Charles Kelley began fishing for lobster on Outer Schoodic Ridge about 20 years ago, preferring the solitude of deep waters to the crowded inshore fishery.

The Steuben resident and preacher was willing to sail two hours for the freedom to drop his 30-trap trawls anywhere he wanted along that ridge, which sits about 25 nautical miles southeast of Mount Desert Island. The area is more crowded now, and Kelley’s trawls are shorter, but in the winter the 54-year-old is still dropping most of his traps in these waters. He says he earns about 40 percent of his yearly profits here, too.

“It’s my bread and butter,” Kelley said of the ridge. “I really don’t know what I’d do if I couldn’t fish there. Have to move someplace else, I guess, but that would just be taking bread off someone else’s table, from those I’ve known and worked beside all my life. It would cause untold hardship not just for me, but for all the fishermen up and down this stretch of coast, from Winter Harbor all the way to Jonesport.”

Kelley is worried that he could lose his winter fishing territory if interstate regulators decide to ban all fishing in a 31-square-mile area at the ridge and an 18-square-mile area southwest of Mount Desert Rock to protect deep-water coral gardens found in those waters. The rare, slow-growing gardens of sea whips, fans and pens provide essential habitat for cod, silver hake, pollock and larval redfish.

The New England Fishery Management Council voted last month to exempt lobstering from the coral fishing ban it is considering, but the proposal won’t be finalized until June. Until then, the council is holding a series of public hearings on the proposal, including one Thursday in Ellsworth. State officials hope lobstermen show up in large numbers to lobby the council to keep the lobster exemption in its final plan.

At its April meeting, regulators seemed swayed by testimony from the Maine Department of Marine Resources, the Maine Lobstermen’s Association and lobstermen who have attended workshop meetings across the region outlining the economic impact of closing these areas to lobstermen. Maine estimates that 100 lobster boats from more than a dozen Down East ports land more than $4 million worth of lobster a year here.

What they don’t land is coral, Kelley said. In his 20 years, he said, he has not hauled up a single trap full of coral.

“And that’s the God’s honest truth,” said Kelley, pastor of the Unionville Church of God.

Regulators are weighing a fishing ban in an 18-square-mile area southwest of Mount Desert Rock to protect coral. Photo courtesy of the College of the Atlantic

He’s only seen two right whales on the ridge over that time, too. As much as the whales have inconvenienced lobstermen, with a possibility of entanglement prompting federal officials to require the use of breakaway rope and fewer vertical lines connecting trawls to surface buoys, the council was also wary of forcing lobster boats out of the coral zones and into nearby areas where right whales are known to frequent.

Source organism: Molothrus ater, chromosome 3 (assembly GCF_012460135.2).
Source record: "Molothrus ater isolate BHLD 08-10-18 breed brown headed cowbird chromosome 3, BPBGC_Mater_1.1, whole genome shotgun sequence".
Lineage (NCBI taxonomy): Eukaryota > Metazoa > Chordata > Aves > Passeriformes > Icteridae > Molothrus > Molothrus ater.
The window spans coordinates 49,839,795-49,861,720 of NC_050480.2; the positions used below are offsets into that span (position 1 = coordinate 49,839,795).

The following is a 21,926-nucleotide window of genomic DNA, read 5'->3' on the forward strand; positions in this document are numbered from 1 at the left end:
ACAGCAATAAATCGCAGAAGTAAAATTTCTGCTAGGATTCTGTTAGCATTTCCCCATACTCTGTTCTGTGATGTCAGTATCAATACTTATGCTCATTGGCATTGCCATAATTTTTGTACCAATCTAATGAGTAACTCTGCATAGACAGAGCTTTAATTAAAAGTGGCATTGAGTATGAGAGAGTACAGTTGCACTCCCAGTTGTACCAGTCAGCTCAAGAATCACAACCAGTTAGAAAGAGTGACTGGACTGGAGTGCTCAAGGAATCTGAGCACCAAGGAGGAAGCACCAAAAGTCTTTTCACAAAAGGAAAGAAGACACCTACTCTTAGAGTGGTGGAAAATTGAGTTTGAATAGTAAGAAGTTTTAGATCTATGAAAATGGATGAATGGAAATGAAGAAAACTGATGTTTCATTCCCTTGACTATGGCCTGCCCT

The council is looking at fishing bans in other proposed coral zones in the Gulf of Maine, including Jordan Basin and Lindenkohl Knoll, but they aren’t as popular with Maine fishermen. There could also be deep-water corals in other parts of the gulf that scientists do not know about yet. The council could always add areas, or change the protection measures, in the future if the need arises.

Cold-water coral communities remain relatively unexplored. University of Connecticut marine sciences professor Peter Auster has led two survey expeditions that used remotely operated underwater vehicles and cameras to photograph and sample the Gulf of Maine coral zones. Researchers have found evidence of the damage that fishing has inflicted on these habitats, including scarring on the ocean bottom from nets dragged along the basins.

While trawling may cause the most damage, lobster pots can get in the rocky crevices where coral thrives and crush the coral or rip it right off the rock.

“Is the footprint of lobster gear smaller than trawl gear? Sure, because traps are smaller,” Auster said last fall during an interview about the Mount Desert Rock and Schoodic Ridge corals. “But their small size also means they are set in places where trawl gear can’t go, the places where the coral still exists. These are the areas we’re trying to protect. Deep-sea corals are vulnerable. … If they get damaged, they’re not going to come back anytime soon.”

Some environmental groups have banded together to oppose the lobster exemption, among other aspects of the proposal, including the Conservation Law Foundation, Natural Resources Defense Council, Oceana and The Pew Charitable Trusts. “Heavy offshore trap gear … poses a threat to long-lived and vulnerable deep-sea coral communities,” they wrote in an April 11 letter. “Trap fisheries directly damage corals.”

John Bullard, regional administrator of the Greater Atlantic Regional Fisheries Office of the National Oceanic and Atmospheric Administration, has argued against the exemption, noting that sacrifices are required of everyone to protect the coral.

If the New England Fishery Management Council approves a coral protection plan, it would go to the National Marine Fisheries Service for final consideration, a process that would involve more public comment.

Penelope Overton can be contacted at 791- 6463 or at:

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